- The Washington Times - Monday, June 8, 2009

ANALYSIS/OPINION:

COMMENTARY:

The advent of the Obama administration has certainly brought “change.” Largely overshadowed by the economy and other higher-profile international events is looming “change” in U.S. policy toward Cuba, spotlighted last week by the Organization of American States’ General Assembly meeting in Honduras.

President Obama and his team promised a new direction in Cuba policy during the election campaign and after taking office. Mr. Obama didn’t advocate simply lifting the U.S. embargo against Cuba. That controversial move would arouse opposition in the Cuban-American community and on the right, particularly because Cuba’s leadership shift from Fidel Castro to his brother Raul last year has produced only cosmetic changes in Cuba’s half-century-old dictatorship - none of which would satisfy the requirements of the 1996 “Libertad” (Helms-Burton) Act.

Evincing openness to Cuba, Mr. Obama’s team quickly moved to relax some George W. Bush administration strictures on travel and remittance transfers to Cuba. It obviously was hoping for good will and breathing space - domestically and from Cuba’s allies and supporters abroad - while navigating the shoals of U.S. politics on Cuba to supplant our “Cold War” relationship with Cuba with a more “modern” one.

But in April, when Mr. Obama made his debut among Latin America’s leaders at the Western Hemisphere Summit in Trinidad, he found himself at a meeting effectively hijacked by Venezuela, Brazil and Cuba’s other friends, supporters and apologists in Latin America. Although the summit took place against the backdrop of the worst global economic crisis in 80 years, the most newsworthy focus of discussion was the U.S. embargo against Cuba and ending Cuba’s ostracism in the Western Hemisphere.

Why was the political fate of an economically insignificant, impoverished island 90 miles from Florida, run as a dictatorship by two murderous brothers for the past five decades, so all-important? Because Venezuela’s Hugo Chavez, Brazil’s Lula da Silva, Nicaragua’s Daniel Ortega and assorted other voices in the chorus made it so - from Mr. Chavez’s gambit of “gifting” Mr. Obama with a 30-year-old anti-American book to the dais speeches excoriating the continuing U.S. embargo.

Since the Trinidad Summit, the OAS largely has been consumed with the issue of Cuba’s readmission. Cuba professes lack of interest in rejoining an organization it styles as a U.S. tool, and Venezuela’s Mr. Chavez feints at leaving the OAS to form a rival body with Cuba. But both obviously would welcome the vindication Cuba’s readmission would signify for the Castros and the defeat it would represent for U.S. policy.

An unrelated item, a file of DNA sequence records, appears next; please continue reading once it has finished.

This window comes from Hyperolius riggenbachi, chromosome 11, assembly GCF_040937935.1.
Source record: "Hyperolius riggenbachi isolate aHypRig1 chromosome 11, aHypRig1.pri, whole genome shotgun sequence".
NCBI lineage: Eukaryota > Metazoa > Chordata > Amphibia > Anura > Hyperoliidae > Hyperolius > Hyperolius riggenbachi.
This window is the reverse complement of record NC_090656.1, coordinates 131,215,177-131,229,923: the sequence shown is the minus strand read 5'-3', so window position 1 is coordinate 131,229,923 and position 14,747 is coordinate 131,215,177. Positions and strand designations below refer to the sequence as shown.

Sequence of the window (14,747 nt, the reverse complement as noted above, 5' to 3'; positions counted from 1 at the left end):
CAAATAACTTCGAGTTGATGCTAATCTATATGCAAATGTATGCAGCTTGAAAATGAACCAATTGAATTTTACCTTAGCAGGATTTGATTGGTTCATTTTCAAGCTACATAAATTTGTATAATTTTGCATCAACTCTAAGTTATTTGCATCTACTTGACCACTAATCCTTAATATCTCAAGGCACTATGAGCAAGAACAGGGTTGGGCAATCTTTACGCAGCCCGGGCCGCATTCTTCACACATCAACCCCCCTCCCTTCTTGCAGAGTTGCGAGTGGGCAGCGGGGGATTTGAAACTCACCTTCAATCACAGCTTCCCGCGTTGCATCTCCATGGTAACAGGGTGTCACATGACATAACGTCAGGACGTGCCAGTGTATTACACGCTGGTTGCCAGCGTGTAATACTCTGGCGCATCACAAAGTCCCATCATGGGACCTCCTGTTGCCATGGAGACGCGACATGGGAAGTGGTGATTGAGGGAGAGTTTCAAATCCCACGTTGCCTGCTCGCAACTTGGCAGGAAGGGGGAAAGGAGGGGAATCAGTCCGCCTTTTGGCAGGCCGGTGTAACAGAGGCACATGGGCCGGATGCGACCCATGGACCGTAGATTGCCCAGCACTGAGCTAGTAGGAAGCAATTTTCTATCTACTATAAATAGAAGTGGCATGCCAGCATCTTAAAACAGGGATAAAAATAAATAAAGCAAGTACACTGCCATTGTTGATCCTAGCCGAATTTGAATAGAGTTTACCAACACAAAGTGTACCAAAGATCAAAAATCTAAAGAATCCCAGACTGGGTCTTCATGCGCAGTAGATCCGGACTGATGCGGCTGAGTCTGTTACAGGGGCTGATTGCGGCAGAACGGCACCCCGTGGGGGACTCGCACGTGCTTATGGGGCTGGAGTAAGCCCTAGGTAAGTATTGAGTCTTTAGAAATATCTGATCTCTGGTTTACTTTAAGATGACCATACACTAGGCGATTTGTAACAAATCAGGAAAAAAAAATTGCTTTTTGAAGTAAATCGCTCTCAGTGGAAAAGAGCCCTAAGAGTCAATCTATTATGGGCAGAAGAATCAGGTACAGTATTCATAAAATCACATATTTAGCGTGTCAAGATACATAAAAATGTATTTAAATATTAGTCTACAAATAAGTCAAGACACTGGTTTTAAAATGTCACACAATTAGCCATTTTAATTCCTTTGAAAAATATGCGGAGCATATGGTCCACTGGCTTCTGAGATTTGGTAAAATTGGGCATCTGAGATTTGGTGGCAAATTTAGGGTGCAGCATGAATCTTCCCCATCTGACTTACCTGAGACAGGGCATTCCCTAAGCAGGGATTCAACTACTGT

The Cuba issue overshadowed last week’s OAS General Assembly in Honduras, where Secretary of State Hillary Rodham Clinton “failed to broker Cuba’s readmission to the OAS,” as news reporters have spun the story. As in Trinidad, on the eve of the meeting, the Cuban government and the Obama administration announced conciliatory initiatives: resumption of talks on immigration and on re-establishing direct postal service as well as other topics.

Once again, Cuba’s allies and apologists upped the ante. At the Honduras meeting, amazingly, the OAS members “by acclamation” adopted a resolution to vacate Cuba’s 1962 suspension from that body but to subject its future participation “to a process of dialogue” initiated “at the request of” the Cuban government “and in accordance with the purposes, principles and practices of the OAS.” The diplomatic rout of the historic U.S. position on this issue is covered by the fig leaf of “details to be worked out later” - but clearly in the cards is the imminent betrayal of those OAS “purposes, principles and practices” that’s bound to follow in the discussions with Cuba.

Mr. Obama’s approach to Cuba policy so far highlights two critically important issues. First is Cuba’s appalling record on democracy and human rights. Respect for those values is supposed to be defining for OAS members. The Castro brothers’ dictatorship remains undiluted. Democracy and human rights activists there are rounded up regularly and imprisoned. And Cuba continues to flagrantly violate the Inter-American Human Rights Charter as well as the U.N. Covenants on Civil and Political Rights and on Economic, Social and Cultural Rights that it only just signed in February of last year.

Why the sudden urgency of readmitting Cuba to the OAS? It’s time for “change” - and Mr. Obama’s is the first U.S. administration that has seemed likely to acquiesce, even if it would prefer to do so by degrees.

Second, why is the United States so completely on the diplomatic defensive on the Cuba issue? After all, Cuba has far more - and far more obvious - skeletons in its closet, literally, than does the United States. Why have Mr. Obama and his putative A-Team of national-security experts allowed themselves to be outflanked regularly and predictably by Cuba’s supporters and apologists, dictating the agenda and forcing the administration’s hand? A more conventional U.S. administration would be embarrassed and put on its guard by such encounters. But perhaps the Obama administration doesn’t really mind being stampeded by the likes of Mr. Chavez and Mr. Ortega into relenting 50 years of U.S. resistance to the Castro brothers’ brutal dictatorship.

G. Philip Hughes, senior director of the White House Writers Group, has served as director for Latin American Affairs and, later, executive secretary of the National Security Council and as U.S. ambassador in Barbados and the Eastern Caribbean.

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